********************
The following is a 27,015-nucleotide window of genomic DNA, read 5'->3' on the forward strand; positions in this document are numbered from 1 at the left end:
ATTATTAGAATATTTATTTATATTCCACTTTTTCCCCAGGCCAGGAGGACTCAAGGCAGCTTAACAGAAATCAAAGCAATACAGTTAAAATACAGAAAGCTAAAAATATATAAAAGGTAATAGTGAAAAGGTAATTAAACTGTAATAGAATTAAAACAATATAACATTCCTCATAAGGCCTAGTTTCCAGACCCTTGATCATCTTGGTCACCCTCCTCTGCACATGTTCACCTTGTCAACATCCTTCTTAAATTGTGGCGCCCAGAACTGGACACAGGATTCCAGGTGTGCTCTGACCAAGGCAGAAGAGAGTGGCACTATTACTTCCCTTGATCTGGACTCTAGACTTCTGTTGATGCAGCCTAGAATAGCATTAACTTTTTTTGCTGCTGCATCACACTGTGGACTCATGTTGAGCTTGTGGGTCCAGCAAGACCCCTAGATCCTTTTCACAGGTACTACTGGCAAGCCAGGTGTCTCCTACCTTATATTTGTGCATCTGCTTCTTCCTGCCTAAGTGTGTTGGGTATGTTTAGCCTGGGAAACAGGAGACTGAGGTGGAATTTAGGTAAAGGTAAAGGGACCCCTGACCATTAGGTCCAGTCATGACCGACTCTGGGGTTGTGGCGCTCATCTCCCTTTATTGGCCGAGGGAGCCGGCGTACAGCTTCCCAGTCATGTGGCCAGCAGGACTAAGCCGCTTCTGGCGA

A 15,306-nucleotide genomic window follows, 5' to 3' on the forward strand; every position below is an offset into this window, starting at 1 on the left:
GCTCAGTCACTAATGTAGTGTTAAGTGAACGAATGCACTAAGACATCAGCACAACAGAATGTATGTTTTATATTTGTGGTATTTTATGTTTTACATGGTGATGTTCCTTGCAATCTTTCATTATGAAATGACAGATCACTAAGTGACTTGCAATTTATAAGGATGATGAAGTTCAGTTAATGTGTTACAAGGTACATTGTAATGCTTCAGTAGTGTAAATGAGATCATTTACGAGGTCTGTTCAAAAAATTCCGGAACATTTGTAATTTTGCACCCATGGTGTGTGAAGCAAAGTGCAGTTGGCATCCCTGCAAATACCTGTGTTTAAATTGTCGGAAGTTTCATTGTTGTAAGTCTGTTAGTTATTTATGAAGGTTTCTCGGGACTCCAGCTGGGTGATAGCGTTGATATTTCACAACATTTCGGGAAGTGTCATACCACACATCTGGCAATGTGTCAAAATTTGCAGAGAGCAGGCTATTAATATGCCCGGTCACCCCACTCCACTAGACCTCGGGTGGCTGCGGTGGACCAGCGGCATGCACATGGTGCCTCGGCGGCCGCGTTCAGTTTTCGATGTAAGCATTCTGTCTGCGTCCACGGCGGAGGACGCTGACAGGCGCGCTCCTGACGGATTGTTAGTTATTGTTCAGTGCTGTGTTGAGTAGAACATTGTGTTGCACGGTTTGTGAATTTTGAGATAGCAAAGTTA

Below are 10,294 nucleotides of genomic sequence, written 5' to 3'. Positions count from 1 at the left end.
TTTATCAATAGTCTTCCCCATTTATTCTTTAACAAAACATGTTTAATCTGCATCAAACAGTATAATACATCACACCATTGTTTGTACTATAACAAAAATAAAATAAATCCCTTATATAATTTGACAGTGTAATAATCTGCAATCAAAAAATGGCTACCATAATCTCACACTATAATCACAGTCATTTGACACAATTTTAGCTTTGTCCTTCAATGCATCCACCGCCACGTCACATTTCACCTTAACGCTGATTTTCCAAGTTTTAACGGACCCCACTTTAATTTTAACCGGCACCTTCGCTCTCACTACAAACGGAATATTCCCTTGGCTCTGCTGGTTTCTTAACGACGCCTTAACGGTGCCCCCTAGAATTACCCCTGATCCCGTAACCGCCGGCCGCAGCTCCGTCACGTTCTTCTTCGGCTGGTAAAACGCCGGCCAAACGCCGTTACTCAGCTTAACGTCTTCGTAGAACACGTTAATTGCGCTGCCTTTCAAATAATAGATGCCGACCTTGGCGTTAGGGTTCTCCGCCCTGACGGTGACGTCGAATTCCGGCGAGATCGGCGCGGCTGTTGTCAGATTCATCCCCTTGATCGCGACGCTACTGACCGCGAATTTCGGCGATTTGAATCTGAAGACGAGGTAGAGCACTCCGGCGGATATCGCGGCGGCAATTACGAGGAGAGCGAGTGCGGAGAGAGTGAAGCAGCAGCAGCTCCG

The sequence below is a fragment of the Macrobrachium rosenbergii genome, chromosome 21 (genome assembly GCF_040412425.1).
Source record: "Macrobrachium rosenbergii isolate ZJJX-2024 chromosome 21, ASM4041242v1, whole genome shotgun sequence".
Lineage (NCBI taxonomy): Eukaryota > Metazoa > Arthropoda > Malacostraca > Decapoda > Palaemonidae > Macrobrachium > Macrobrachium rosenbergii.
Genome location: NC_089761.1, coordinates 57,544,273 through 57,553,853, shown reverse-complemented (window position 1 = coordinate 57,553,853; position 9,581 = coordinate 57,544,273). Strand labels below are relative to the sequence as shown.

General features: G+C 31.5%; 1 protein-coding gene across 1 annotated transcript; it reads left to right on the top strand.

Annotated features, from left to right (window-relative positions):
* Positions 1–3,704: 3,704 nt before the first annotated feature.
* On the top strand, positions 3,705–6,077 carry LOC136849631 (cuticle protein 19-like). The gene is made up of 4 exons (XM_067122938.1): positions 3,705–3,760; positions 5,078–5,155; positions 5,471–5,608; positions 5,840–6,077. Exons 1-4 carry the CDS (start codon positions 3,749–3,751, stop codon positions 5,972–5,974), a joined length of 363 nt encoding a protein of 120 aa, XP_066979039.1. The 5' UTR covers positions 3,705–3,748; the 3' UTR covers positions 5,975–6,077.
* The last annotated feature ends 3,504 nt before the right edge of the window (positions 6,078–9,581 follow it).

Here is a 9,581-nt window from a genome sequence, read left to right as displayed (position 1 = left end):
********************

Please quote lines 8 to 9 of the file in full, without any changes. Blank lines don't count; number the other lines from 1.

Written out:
Source record: "Macrobrachium rosenbergii isolate ZJJX-2024 chromosome 21, ASM4041242v1, whole genome shotgun sequence".
Lineage (NCBI taxonomy): Eukaryota > Metazoa > Arthropoda > Malacostraca > Decapoda > Palaemonidae > Macrobrachium > Macrobrachium rosenbergii.